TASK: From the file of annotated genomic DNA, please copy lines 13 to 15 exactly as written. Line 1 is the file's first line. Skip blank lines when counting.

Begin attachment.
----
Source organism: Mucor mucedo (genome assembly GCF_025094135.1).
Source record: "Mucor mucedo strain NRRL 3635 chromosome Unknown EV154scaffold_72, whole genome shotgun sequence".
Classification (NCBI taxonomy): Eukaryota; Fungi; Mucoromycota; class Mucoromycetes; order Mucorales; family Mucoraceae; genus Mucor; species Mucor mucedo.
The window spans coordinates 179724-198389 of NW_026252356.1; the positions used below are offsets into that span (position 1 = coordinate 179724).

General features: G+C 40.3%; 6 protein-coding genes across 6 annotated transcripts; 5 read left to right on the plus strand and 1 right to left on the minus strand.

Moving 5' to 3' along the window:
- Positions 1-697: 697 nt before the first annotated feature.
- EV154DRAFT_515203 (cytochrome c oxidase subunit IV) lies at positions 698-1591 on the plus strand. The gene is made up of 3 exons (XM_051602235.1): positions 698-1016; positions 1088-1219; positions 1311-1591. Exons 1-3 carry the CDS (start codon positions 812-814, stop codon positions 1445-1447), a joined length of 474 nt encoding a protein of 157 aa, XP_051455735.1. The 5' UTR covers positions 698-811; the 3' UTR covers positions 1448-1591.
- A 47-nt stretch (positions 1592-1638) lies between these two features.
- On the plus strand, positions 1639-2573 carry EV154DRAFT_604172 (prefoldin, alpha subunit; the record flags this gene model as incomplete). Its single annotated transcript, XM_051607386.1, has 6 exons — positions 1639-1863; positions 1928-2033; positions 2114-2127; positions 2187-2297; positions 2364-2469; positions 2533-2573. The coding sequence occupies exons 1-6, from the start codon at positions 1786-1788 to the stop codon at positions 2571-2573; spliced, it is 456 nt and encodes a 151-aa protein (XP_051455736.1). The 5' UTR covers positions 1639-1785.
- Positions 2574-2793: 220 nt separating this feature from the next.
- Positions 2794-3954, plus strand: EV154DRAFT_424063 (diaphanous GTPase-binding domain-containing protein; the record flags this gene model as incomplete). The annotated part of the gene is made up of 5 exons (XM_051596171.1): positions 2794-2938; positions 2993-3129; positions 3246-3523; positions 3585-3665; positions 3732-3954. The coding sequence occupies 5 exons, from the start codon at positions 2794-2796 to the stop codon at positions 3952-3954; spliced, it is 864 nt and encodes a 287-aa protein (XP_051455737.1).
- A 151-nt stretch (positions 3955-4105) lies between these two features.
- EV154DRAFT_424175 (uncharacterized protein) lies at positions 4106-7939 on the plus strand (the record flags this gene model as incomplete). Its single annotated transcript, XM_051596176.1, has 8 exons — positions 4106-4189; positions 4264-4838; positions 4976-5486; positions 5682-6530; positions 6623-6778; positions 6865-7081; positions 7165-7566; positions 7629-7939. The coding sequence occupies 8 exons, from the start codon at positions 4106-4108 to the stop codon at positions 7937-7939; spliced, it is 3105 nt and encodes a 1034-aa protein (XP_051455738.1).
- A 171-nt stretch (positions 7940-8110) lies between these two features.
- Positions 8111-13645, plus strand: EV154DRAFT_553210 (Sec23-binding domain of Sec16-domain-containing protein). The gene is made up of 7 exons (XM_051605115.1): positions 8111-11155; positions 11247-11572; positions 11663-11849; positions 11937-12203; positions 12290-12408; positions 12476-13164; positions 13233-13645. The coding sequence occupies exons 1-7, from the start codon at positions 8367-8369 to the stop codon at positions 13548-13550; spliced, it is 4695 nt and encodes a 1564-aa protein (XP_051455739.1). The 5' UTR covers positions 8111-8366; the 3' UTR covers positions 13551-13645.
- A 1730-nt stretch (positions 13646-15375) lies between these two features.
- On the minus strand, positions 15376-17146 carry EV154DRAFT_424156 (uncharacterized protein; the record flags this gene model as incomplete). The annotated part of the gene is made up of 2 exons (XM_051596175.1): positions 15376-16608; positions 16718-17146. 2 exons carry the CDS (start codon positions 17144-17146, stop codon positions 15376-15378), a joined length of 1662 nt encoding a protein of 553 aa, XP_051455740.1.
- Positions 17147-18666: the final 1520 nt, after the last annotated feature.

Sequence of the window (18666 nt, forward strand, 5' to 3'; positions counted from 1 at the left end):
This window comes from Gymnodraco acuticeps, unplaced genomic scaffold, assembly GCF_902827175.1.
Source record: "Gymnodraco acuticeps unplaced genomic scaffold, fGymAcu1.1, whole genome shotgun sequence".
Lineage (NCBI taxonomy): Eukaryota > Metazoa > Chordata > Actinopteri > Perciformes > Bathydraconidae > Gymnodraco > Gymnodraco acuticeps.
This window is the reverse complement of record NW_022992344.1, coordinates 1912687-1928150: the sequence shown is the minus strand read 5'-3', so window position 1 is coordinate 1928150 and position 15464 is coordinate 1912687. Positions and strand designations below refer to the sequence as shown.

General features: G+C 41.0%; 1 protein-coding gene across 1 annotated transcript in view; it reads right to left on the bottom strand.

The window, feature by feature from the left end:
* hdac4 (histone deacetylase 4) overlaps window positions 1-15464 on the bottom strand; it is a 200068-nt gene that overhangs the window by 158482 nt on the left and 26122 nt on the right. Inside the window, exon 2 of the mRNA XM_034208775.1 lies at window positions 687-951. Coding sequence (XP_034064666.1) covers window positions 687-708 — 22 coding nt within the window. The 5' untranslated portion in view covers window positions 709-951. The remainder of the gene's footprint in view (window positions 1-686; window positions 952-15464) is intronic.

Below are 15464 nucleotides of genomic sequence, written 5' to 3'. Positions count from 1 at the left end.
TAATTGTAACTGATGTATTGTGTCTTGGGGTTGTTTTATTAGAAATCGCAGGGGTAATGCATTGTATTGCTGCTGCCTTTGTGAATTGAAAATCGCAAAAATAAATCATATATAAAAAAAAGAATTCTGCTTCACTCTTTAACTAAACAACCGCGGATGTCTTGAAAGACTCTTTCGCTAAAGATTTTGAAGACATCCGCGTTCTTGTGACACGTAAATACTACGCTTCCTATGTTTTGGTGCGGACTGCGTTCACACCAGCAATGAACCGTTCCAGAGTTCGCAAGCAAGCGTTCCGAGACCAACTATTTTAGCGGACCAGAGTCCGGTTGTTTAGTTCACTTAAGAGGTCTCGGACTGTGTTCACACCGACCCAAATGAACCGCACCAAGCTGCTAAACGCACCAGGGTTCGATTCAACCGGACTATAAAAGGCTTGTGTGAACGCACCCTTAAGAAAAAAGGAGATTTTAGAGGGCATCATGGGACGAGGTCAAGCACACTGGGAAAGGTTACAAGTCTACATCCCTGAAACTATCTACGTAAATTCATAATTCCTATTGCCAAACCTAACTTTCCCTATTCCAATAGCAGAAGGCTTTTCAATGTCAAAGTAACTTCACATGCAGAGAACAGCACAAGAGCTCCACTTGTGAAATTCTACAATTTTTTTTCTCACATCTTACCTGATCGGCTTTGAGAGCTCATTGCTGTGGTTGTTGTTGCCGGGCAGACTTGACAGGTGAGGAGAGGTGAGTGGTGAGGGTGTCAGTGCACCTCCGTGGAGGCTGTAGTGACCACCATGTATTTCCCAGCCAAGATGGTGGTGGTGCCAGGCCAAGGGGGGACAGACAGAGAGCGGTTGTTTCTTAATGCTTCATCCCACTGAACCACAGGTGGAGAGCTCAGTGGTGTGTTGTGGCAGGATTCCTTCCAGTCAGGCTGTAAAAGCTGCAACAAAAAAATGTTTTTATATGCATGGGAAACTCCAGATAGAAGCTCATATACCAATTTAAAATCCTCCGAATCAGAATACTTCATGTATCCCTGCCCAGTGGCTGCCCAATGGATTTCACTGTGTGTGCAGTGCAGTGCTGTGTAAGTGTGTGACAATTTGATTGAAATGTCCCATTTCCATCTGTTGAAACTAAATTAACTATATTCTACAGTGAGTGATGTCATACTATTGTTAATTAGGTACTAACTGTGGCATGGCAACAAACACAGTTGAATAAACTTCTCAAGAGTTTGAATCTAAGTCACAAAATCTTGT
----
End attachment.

- A 151-nt stretch (positions 3955-4105) lies between these two features.
- EV154DRAFT_424175 (uncharacterized protein) lies at positions 4106-7939 on the plus strand (the record flags this gene model as incomplete). Its single annotated transcript, XM_051596176.1, has 8 exons — positions 4106-4189; positions 4264-4838; positions 4976-5486; positions 5682-6530; positions 6623-6778; positions 6865-7081; positions 7165-7566; positions 7629-7939. The coding sequence occupies 8 exons, from the start codon at positions 4106-4108 to the stop codon at positions 7937-7939; spliced, it is 3105 nt and encodes a 1034-aa protein (XP_051455738.1).
- A 171-nt stretch (positions 7940-8110) lies between these two features.